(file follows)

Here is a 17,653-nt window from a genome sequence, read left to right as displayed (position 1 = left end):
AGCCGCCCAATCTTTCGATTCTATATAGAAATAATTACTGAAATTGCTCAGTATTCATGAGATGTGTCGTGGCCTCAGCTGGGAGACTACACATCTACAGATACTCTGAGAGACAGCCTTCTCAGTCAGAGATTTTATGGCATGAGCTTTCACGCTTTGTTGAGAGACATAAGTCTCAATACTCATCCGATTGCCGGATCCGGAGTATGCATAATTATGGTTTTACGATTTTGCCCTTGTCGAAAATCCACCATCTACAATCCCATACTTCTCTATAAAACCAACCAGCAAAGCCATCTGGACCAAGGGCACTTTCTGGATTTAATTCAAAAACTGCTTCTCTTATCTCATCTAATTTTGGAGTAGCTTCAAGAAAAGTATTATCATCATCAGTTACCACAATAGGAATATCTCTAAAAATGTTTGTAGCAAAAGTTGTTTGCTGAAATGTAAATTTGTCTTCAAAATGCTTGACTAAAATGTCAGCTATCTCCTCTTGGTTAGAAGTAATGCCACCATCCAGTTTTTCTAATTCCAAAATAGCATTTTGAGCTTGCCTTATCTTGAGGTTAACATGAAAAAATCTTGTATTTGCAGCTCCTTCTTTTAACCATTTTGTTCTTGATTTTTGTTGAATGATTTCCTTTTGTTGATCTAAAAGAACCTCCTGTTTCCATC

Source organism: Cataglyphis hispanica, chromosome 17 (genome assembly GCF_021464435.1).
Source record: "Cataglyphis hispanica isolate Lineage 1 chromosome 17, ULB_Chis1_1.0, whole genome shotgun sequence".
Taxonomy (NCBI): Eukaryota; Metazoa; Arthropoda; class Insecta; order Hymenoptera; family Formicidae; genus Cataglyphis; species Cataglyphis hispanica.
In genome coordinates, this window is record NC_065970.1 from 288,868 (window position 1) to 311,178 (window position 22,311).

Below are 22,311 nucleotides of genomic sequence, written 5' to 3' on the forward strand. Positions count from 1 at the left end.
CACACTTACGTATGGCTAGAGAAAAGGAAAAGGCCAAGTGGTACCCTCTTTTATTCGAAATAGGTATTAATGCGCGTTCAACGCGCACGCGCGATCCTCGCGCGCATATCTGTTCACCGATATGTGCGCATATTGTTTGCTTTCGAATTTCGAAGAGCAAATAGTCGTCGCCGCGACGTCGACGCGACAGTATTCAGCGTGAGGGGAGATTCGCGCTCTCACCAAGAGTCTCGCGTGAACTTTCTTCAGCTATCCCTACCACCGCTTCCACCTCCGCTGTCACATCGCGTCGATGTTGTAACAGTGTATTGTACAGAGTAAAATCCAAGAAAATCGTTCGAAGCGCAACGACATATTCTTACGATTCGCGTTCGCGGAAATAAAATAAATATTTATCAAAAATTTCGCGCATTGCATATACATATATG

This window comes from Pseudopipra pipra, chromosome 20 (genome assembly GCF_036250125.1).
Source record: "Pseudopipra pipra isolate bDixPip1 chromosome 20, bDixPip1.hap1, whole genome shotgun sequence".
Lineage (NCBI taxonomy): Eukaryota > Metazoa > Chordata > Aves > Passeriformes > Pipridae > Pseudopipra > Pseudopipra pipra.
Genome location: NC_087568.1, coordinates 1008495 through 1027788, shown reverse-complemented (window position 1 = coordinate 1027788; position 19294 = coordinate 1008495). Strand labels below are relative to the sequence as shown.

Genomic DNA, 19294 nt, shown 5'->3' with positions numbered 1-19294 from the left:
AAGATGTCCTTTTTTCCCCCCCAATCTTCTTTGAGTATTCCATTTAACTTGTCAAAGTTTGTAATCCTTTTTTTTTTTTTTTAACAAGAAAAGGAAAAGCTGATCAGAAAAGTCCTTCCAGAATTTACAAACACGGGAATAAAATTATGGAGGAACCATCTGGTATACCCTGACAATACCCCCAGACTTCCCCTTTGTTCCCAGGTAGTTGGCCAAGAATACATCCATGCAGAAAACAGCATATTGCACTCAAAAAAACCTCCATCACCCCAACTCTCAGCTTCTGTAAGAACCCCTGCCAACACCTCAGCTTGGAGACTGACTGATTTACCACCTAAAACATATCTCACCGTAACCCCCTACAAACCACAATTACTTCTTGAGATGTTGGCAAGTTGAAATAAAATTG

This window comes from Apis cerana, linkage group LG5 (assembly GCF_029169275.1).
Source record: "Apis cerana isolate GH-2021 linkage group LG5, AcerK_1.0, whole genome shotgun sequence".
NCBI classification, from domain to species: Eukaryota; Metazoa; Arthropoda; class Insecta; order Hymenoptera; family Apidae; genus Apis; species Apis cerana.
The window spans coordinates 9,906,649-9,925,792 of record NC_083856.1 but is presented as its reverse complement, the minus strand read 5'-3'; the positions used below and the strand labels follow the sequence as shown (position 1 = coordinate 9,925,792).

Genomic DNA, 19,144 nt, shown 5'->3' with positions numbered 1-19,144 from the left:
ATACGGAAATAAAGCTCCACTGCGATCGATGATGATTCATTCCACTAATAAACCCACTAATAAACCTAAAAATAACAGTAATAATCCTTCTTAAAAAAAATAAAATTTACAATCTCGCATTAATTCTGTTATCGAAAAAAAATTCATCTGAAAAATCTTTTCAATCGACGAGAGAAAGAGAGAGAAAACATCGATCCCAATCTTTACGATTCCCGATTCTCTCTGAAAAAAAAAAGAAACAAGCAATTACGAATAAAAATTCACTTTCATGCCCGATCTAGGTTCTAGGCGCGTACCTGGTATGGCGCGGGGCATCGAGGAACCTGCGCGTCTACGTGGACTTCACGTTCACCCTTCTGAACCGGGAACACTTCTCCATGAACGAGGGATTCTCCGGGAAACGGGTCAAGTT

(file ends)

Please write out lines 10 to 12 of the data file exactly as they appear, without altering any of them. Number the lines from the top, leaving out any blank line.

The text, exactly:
Source record: "Pseudopipra pipra isolate bDixPip1 chromosome 20, bDixPip1.hap1, whole genome shotgun sequence".
Lineage (NCBI taxonomy): Eukaryota > Metazoa > Chordata > Aves > Passeriformes > Pipridae > Pseudopipra > Pseudopipra pipra.
Genome location: NC_087568.1, coordinates 1008495 through 1027788, shown reverse-complemented (window position 1 = coordinate 1027788; position 19294 = coordinate 1008495). Strand labels below are relative to the sequence as shown.